Once again, his fellow Navajos treated him differently. Many people who work for the Navajo government haven’t left the reservation. And it’s no wonder. Most don’t have degrees, let alone electricity or indoor plumbing or often a parent to encourage them to find opportunities. Rock felt like an outcast, left out of meetings and training sessions.
“The people that work there that’s their job security,” Rock said. “If someone tries to do more or make things better, or make changes in general, they’ll get blackballed or shoved off to the side. So I think that’s the reason why a lot of recent graduates they don’t last that long.”
Rock didn’t last that long working for the Navajo government. He eventually found the right fit back in academia at the University of New Mexico. He got a job studying Navajo drinking water.
At chapter meetings, Rock often used his first language to communicate with Navajo elders. The research team found several unregulated wells that had toxic levels of uranium, including the water pumped into the drinking fountains at a Navajo elementary school in Sanders, Arizona.
For the first time, Rock felt like he fit in and like he could make a difference on the reservation.
“Hearing some of the positive message that the community say to me like, ‘Hey, thank you, Tommy.’ So that’s a way of I guess giving back,” Rock said.
Now a Ph.D. candidate at Northern Arizona University, Rock is still studying the impacts of uranium mining. He’s committed to the cause.
“In Navajo there’s this thing, it’s one of the philosophies,” Rock said. “What it means ‘no one’s going to do it for you. You have to do it for yourself.’ When I do talk to my nephews or my brothers or anybody that will listen, they’re probably like, ‘Tommy, shut up.’”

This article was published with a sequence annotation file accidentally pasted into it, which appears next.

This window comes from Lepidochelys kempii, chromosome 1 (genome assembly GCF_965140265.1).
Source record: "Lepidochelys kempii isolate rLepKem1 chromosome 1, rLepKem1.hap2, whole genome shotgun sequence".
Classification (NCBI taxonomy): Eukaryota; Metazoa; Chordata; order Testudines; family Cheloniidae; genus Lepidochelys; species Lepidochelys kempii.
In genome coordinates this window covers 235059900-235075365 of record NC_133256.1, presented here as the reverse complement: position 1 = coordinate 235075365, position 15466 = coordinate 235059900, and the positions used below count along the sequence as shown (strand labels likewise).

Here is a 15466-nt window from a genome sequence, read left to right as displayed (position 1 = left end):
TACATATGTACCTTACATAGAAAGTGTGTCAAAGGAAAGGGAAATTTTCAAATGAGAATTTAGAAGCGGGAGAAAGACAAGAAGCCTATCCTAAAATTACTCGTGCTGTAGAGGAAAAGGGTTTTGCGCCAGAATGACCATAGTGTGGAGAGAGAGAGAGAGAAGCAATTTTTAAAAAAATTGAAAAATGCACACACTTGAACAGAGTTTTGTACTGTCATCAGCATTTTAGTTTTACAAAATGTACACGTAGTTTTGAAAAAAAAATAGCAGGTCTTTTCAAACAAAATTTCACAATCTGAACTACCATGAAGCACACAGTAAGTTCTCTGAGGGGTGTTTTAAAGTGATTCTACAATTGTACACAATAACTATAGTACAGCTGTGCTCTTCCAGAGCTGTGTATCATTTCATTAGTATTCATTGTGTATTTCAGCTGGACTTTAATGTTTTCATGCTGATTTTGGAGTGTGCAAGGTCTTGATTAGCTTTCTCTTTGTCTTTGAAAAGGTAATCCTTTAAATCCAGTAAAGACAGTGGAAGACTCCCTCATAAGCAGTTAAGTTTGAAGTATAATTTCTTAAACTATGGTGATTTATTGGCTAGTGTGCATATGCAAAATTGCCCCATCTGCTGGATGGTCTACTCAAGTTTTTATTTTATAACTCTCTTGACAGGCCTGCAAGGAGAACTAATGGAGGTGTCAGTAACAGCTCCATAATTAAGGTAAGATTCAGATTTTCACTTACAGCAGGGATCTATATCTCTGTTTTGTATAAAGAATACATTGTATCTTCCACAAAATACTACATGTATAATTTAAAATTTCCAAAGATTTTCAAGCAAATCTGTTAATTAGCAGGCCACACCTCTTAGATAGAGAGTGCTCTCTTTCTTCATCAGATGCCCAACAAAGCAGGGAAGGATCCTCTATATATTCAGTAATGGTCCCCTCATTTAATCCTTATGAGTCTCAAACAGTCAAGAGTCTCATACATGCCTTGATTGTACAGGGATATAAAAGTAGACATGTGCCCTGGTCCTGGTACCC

Rock rarely visits his family now. But when a relative passed away this summer, he was called to come back home to Monument Valley.
His cousin Nathan Holiday and uncle Gary Holiday teased him about becoming a doctor.
Gary Holiday is also considered a black sheep in the family. Years ago, he left the reservation to get his bachelor’s and master’s in Salt Lake City. Gary Holiday said no one showed up for his graduations, either.
“I’m not going to get hurt and cry about it,” he said. “They don’t know the significance in a person’s life. I value education. They kinda don’t. It’s like livestock and land comes first.”
Gary Holiday came back to the reservation after getting his master’s degree and stayed. But he said, it hasn’t been easy.
His son, Nathan Holiday, didn’t go to college. Instead he launched a successful Airbnb business in Monument Valley.
“I think everybody should have that opportunity to leave and come back and not feel discredited or feel any different,” Nathan Holiday said. “There’s just some type of stigma. And I got that. They think that maybe I’m better than them in some way. I’ve been really lucky. I’ve been able to achieve what it is that I wanted to do. I don’t think Tommy’s lucky. I think he has the drive. I think everybody has that. They just become lazy.”
Rock certainly shows no signs of slowing down. After he gets his Ph.D., he plans to go even farther away from his birthplace, this time to Australia to study new strategies for cleaning up uranium contamination.
As far as his family goes, they can catch his Facebook posts. Rock said that way they’ll see another world is out there — a world of possibility.EDITOR'S NOTE: The story has been updated to correct numbers on graphic.